For Women in Music, Equality Remains Out of Reach

Three years ago, an academic tallied up the performers, producers and songwriters behind hit songs, and found that women’s representation fell on a scale between, roughly, poor and abysmal.

The starkness of those findings shook the music industry and led to promises of change, like a pledge by record companies and artists to considering hiring more women in the studio.

But the latest edition of that study, released on Monday by Stacy L. Smith of the University of Southern California’s Annenberg Inclusion Initiative, has found that the numbers for women in music have mostly not improved, and in some ways even gotten worse.

Among the findings of the study, based on the credit information for songs on Billboard’s year-end Hot 100 chart for each year since 2012, is that last year women represented 20.2 percent of the performing artists of the year’s top songs — down from 22.5 percent in 2019, and slightly below the nine-year average of 21.6 percent.

Of the 1,797 artists behind the 900 songs on those charts — representing solo performers as well as members of duos and groups — there were 3.6 men to every woman, according to the study, which received funding from Spotify.

“Without accountability and transparency, pledges aren’t enough,” Dr. Smith said in an email interview. “There must be an emphasis on addressing the reasons that women do not have access and opportunity in the industry.”

While female celebrities like Taylor Swift, Beyoncé and Cardi B, often dominate the public conversation about pop music, the Annenberg study has found, year after year, that women play a lesser role in the industry overall. That disparity is especially clear behind the scenes, among the people who work in the studio as songwriters or producers.

Last year, the study found, 12.9 percent of the credited songwriters for the top 100 hits were women — a tiny bit above the nine-year average of 12.6 percent, but down from the 14.4 percent who had credits in 2019. After filtering out 87 songs that repeated from one year to the next across the sample, 57.3 percent of the songs had no women writers.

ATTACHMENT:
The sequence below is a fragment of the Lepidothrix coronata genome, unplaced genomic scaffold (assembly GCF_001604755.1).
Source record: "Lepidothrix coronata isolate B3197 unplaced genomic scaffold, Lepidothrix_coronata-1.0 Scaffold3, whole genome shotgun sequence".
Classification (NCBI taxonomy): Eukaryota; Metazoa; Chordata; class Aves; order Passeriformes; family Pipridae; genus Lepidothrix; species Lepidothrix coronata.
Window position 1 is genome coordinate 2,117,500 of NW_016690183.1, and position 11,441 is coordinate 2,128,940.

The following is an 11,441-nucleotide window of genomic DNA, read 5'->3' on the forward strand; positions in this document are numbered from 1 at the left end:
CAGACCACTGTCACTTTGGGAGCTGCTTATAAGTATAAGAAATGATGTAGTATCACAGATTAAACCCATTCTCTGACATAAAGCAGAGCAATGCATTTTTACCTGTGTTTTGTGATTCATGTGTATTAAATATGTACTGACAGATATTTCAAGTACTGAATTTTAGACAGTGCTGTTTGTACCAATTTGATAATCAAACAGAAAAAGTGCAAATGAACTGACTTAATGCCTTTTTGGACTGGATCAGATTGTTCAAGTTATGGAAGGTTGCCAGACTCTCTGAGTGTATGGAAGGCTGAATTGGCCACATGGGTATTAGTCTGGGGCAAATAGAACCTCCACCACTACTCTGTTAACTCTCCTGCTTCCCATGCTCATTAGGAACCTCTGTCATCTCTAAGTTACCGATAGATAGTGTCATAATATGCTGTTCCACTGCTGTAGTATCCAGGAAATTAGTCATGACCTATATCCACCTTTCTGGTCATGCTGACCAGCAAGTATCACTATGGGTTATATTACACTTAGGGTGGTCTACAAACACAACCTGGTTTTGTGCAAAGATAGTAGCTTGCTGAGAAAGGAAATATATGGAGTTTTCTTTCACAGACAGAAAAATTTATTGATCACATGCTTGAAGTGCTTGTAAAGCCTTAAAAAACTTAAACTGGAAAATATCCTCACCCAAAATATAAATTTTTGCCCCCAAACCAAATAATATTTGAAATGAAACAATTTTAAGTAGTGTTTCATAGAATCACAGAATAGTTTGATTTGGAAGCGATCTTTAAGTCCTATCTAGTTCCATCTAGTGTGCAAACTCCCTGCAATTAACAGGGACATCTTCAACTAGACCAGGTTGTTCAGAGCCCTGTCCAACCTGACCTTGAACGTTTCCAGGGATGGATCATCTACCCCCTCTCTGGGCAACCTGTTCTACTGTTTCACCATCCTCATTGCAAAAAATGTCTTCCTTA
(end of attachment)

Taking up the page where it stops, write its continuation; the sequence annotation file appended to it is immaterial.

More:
The top male songwriter during the period, Max Martin, had 44 credits. The top woman, Nicki Minaj, had 19. The other women with the most writing credits are Rihanna (14), Swift (14), Cardi B (13) and Ariana Grande (12).

Just 2 percent of producers of the top 100 songs last year were women, down from 5 percent the year before. Minority women have been almost totally excluded in this category: Of the 1,291 producer credits for the most popular songs in a 600-song subset since 2012, only nine of them were for women of color.

The takeaway of the report is that there has been no meaningful improvement in nearly a decade for women creators at the top of the music industry.

The charts are far more diverse when it comes to the ethnic backgrounds of performing artists. Last year, 59 percent of the artists behind the top 100 songs were people of color — a likely reflection of the dominance of hip-hop and the way that streaming has driven a globalization of the pop charts. This ratio has generally been climbing for both men and women over the course of the Annenberg study, although the upward trend is more pronounced among men.

In another announcement, PRS for Music, a major British copyright society, said that 81.7 percent of its members were men, although the pace at which women have been joining the organization — which handles licensing and royalty payments for songs — has been picking up.

The data collected by Dr. Smith and her colleagues, including Katherine Pieper, Marc Choueiti, Karla Hernandez and Kevin Yao, is publicly available. But their first study, in 2018 — coming in the midst of the #MeToo movement, and after Dr. Smith’s high-profile criticisms of diversity in Hollywood — still shocked the music industry.

Since then, a number of initiatives have been undertaken to address the industry’s underlying problems, among them She Is the Music, a group co-founded by Alicia Keys to promote women through efforts like mentorship and an employment database. In 2019, the Recording Academy, the organization behind the Grammys, asked record companies, producers and artists to promise to consider at least two female candidates for production and engineering jobs; at least 650 people and companies have signed on since.

Dr. Smith praised such efforts but said they are not enough.

“The industry has to move from expressing concern over the numbers,” she said, “to taking real and concrete steps to address bias and ensure access for the talented women who are already in this industry to the positions and spaces that remain closed to them. When this happens, the numbers will reflect this change.”

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